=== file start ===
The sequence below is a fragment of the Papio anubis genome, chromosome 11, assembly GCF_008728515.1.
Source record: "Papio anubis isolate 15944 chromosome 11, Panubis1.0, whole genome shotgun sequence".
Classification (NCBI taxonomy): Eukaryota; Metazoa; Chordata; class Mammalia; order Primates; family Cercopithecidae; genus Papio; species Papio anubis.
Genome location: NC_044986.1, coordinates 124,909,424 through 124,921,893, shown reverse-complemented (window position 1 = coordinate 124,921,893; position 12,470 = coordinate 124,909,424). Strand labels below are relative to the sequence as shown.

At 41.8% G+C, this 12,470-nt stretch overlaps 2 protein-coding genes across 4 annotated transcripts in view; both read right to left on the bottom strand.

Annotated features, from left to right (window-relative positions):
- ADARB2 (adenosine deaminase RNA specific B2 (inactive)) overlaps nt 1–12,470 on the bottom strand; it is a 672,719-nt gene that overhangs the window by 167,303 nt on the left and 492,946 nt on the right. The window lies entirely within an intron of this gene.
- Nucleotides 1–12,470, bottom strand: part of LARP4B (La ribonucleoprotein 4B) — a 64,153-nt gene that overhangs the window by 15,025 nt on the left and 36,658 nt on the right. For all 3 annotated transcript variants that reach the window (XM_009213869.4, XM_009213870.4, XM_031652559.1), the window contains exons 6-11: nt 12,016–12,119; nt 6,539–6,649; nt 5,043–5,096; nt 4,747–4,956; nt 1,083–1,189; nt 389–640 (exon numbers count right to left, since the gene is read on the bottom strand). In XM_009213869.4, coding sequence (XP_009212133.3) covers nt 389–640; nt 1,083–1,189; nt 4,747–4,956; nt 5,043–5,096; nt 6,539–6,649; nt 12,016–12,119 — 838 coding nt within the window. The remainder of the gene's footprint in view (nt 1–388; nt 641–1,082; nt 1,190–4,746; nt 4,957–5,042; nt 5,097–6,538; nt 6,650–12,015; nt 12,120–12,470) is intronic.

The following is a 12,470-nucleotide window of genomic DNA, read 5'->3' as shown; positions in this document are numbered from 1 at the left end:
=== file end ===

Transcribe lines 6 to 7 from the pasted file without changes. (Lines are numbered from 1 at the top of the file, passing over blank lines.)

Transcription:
Annotated features, from left to right (window-relative positions):
- ADARB2 (adenosine deaminase RNA specific B2 (inactive)) overlaps nt 1–12,470 on the bottom strand; it is a 672,719-nt gene that overhangs the window by 167,303 nt on the left and 492,946 nt on the right. The window lies entirely within an intron of this gene.